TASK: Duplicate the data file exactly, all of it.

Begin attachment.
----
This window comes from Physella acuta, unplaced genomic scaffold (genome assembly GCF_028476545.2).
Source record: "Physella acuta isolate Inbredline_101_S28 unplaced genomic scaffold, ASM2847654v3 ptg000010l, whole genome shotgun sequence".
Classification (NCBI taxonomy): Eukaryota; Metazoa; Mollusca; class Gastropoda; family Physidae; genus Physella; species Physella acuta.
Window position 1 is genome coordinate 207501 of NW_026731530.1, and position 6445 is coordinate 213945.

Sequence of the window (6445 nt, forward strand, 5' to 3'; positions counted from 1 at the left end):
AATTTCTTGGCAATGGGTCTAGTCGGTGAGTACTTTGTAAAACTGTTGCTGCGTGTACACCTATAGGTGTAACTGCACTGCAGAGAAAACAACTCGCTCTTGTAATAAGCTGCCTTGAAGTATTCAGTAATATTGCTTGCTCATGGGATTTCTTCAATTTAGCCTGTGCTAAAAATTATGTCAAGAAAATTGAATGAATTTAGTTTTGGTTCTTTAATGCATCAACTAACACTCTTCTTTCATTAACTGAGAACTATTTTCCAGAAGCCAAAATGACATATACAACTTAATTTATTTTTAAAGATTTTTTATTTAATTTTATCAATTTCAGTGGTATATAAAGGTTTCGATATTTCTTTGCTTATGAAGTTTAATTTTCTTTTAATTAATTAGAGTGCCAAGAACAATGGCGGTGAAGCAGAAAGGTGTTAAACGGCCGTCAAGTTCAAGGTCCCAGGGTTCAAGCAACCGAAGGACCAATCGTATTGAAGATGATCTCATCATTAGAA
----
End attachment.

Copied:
This window comes from Physella acuta, unplaced genomic scaffold (genome assembly GCF_028476545.2).
Source record: "Physella acuta isolate Inbredline_101_S28 unplaced genomic scaffold, ASM2847654v3 ptg000010l, whole genome shotgun sequence".
Classification (NCBI taxonomy): Eukaryota; Metazoa; Mollusca; class Gastropoda; family Physidae; genus Physella; species Physella acuta.
Window position 1 is genome coordinate 207501 of NW_026731530.1, and position 6445 is coordinate 213945.

Sequence of the window (6445 nt, forward strand, 5' to 3'; positions counted from 1 at the left end):
AATTTCTTGGCAATGGGTCTAGTCGGTGAGTACTTTGTAAAACTGTTGCTGCGTGTACACCTATAGGTGTAACTGCACTGCAGAGAAAACAACTCGCTCTTGTAATAAGCTGCCTTGAAGTATTCAGTAATATTGCTTGCTCATGGGATTTCTTCAATTTAGCCTGTGCTAAAAATTATGTCAAGAAAATTGAATGAATTTAGTTTTGGTTCTTTAATGCATCAACTAACACTCTTCTTTCATTAACTGAGAACTATTTTCCAGAAGCCAAAATGACATATACAACTTAATTTATTTTTAAAGATTTTTTATTTAATTTTATCAATTTCAGTGGTATATAAAGGTTTCGATATTTCTTTGCTTATGAAGTTTAATTTTCTTTTAATTAATTAGAGTGCCAAGAACAATGGCGGTGAAGCAGAAAGGTGTTAAACGGCCGTCAAGTTCAAGGTCCCAGGGTTCAAGCAACCGAAGGACCAATCGTATTGAAGATGATCTCATCATTAGAA